Why Humanitarian Aid is NOT Crest Toothpaste
Posted by Allison Fine on July 9, 2009
It is astonishing when very thoughtful, passionate people get something so utterly wrong. It’s even worse when that wrongheadeness is in the op-ed section of the New York Times for the world to see and many to take as gospel.
This morning, Nick Kristof writes:
One of the reasons, I believe, is that humanitarians are abjectly ineffective at selling their causes. Any brand of toothpaste is peddled with far more sophistication than the life-saving work of aid groups. Do-gooders also have a penchant for exaggeration, so that the public often has more trust in the effectiveness of toothpaste than of humanitarian aid.
This is so totally and completely wrong!!! The problem isn’t that we don’t sell causes like toothpaste, the problem is that we too often DO sell them like toothpaste.
Should we act more like Tropicana and spend millions not listening to customers, repackaging a brand in a way that is universally panned, sales plummet and spend millions more undoing the damage? It is exactly these kinds of habits, of developing messages that are focused groups but have no real connection with regular people, of doing things at people rather than with them that were created on Madison Avenue and adopted by too many cause organizations that has led us to this place of silos and fortresses, of public relations people and marketers working at odds with program people, of “selling” causes rather than weaving networks.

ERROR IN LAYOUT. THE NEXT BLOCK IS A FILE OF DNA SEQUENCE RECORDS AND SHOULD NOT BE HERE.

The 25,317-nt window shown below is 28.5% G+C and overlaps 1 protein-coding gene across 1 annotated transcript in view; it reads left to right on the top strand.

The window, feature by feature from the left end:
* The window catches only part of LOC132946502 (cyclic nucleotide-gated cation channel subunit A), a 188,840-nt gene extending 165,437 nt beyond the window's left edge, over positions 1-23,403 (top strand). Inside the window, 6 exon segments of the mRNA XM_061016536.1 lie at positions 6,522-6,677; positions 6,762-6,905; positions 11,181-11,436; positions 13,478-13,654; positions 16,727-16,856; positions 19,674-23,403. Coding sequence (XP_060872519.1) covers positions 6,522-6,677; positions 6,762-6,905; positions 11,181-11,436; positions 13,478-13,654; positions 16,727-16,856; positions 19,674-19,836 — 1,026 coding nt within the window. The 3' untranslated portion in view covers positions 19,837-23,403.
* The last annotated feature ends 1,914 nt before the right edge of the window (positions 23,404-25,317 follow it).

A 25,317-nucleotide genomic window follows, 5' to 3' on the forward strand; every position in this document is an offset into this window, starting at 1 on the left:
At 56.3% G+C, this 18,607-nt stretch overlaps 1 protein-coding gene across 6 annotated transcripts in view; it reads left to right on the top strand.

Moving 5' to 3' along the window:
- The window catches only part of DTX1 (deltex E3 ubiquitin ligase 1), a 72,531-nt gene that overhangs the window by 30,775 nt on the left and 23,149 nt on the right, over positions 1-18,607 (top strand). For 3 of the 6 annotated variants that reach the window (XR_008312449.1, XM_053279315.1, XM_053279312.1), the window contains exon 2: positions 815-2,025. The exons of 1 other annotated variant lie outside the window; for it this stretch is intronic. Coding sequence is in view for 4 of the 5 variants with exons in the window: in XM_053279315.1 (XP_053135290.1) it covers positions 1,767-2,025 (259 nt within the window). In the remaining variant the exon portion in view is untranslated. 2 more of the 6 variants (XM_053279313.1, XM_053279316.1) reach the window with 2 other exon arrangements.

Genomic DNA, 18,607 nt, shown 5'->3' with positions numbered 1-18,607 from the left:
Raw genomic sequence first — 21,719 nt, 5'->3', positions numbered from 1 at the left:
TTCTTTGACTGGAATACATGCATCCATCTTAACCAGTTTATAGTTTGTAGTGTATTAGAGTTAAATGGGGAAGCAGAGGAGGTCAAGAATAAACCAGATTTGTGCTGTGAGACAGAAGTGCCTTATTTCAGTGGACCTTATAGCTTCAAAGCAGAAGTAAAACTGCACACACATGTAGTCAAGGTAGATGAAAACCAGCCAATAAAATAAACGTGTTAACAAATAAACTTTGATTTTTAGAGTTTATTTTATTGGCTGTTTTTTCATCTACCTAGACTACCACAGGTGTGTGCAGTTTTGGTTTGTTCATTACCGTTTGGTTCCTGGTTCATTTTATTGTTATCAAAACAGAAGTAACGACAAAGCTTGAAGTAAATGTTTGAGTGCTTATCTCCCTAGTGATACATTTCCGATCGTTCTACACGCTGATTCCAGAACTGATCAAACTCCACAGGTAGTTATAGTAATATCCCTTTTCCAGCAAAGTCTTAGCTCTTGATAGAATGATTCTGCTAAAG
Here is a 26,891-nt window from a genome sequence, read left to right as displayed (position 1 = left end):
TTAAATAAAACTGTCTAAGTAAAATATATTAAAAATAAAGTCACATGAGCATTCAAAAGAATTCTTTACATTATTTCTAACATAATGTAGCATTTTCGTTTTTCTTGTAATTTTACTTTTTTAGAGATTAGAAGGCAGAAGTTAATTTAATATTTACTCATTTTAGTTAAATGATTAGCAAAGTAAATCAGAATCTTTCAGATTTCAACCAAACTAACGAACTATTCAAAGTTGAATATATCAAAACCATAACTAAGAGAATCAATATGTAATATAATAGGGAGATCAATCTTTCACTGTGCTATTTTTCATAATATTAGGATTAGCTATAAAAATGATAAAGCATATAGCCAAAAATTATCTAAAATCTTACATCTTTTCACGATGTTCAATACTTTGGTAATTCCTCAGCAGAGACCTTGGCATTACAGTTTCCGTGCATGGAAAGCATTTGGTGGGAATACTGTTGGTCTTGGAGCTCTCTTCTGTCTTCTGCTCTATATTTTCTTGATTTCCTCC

Cause organizations need to throw out the old toothpaste playbook and start working from a new one that focuses on building strong, trusting relationships and really connecting with people, influentials and regular folks. We need to facilitate lots and lots of conversatios online and on land about the underlying issues, what’s hard, what needs to be done, and engage millions of people in solving social problems. And we need to stop judging people if they want to give to one hungry child rather than eradicate hunger because it makes them feel good. Our focus, as cause folks, needs to be on creating lots and lots of opportunities for lots and lots of people to participate in ways that work for them — not to buy the cream or rinse or lotion that we’re selling because we’re trying to make a profit.
Acchhh, now Kristof has ruined my whole day with one smart-ass moment at his keyboard and I’m going to have to spend of it cleaning up after him. Maybe I’ll send him the cleaning bill.
This entry was posted on July 9, 2009 at 5:59 am and is filed under Social Media. Tagged: humanitarian aid, Nick Kristof. You can follow any responses to this entry through the RSS 2.0 feed. Both comments and pings are currently closed.
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